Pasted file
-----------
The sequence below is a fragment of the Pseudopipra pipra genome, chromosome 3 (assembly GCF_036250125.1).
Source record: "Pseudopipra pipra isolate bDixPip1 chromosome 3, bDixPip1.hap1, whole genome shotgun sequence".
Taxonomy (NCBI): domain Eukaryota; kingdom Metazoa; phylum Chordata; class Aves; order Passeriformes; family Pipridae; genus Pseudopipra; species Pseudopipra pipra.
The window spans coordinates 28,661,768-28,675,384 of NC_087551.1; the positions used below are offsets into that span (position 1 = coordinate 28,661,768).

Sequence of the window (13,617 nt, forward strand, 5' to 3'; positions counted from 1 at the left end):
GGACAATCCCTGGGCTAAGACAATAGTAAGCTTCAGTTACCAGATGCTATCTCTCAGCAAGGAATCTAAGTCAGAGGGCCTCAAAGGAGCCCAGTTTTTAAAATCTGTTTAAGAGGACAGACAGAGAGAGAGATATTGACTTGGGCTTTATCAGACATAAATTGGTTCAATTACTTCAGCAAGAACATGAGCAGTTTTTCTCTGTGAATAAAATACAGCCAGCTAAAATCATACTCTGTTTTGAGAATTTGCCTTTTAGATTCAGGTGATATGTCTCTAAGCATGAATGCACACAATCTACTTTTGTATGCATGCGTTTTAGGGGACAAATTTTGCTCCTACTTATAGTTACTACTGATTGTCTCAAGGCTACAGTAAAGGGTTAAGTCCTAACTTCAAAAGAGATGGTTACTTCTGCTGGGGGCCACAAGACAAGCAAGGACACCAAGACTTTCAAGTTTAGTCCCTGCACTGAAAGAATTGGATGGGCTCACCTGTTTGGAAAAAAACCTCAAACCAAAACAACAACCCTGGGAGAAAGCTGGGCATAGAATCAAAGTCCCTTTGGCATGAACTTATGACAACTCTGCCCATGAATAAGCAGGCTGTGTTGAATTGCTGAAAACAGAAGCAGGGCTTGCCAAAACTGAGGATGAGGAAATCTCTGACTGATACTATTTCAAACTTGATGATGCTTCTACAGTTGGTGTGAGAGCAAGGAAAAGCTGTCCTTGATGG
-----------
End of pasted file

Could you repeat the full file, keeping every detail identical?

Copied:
The sequence below is a fragment of the Pseudopipra pipra genome, chromosome 3 (assembly GCF_036250125.1).
Source record: "Pseudopipra pipra isolate bDixPip1 chromosome 3, bDixPip1.hap1, whole genome shotgun sequence".
Taxonomy (NCBI): domain Eukaryota; kingdom Metazoa; phylum Chordata; class Aves; order Passeriformes; family Pipridae; genus Pseudopipra; species Pseudopipra pipra.
The window spans coordinates 28,661,768-28,675,384 of NC_087551.1; the positions used below are offsets into that span (position 1 = coordinate 28,661,768).

Sequence of the window (13,617 nt, forward strand, 5' to 3'; positions counted from 1 at the left end):
GGACAATCCCTGGGCTAAGACAATAGTAAGCTTCAGTTACCAGATGCTATCTCTCAGCAAGGAATCTAAGTCAGAGGGCCTCAAAGGAGCCCAGTTTTTAAAATCTGTTTAAGAGGACAGACAGAGAGAGAGATATTGACTTGGGCTTTATCAGACATAAATTGGTTCAATTACTTCAGCAAGAACATGAGCAGTTTTTCTCTGTGAATAAAATACAGCCAGCTAAAATCATACTCTGTTTTGAGAATTTGCCTTTTAGATTCAGGTGATATGTCTCTAAGCATGAATGCACACAATCTACTTTTGTATGCATGCGTTTTAGGGGACAAATTTTGCTCCTACTTATAGTTACTACTGATTGTCTCAAGGCTACAGTAAAGGGTTAAGTCCTAACTTCAAAAGAGATGGTTACTTCTGCTGGGGGCCACAAGACAAGCAAGGACACCAAGACTTTCAAGTTTAGTCCCTGCACTGAAAGAATTGGATGGGCTCACCTGTTTGGAAAAAAACCTCAAACCAAAACAACAACCCTGGGAGAAAGCTGGGCATAGAATCAAAGTCCCTTTGGCATGAACTTATGACAACTCTGCCCATGAATAAGCAGGCTGTGTTGAATTGCTGAAAACAGAAGCAGGGCTTGCCAAAACTGAGGATGAGGAAATCTCTGACTGATACTATTTCAAACTTGATGATGCTTCTACAGTTGGTGTGAGAGCAAGGAAAAGCTGTCCTTGATGG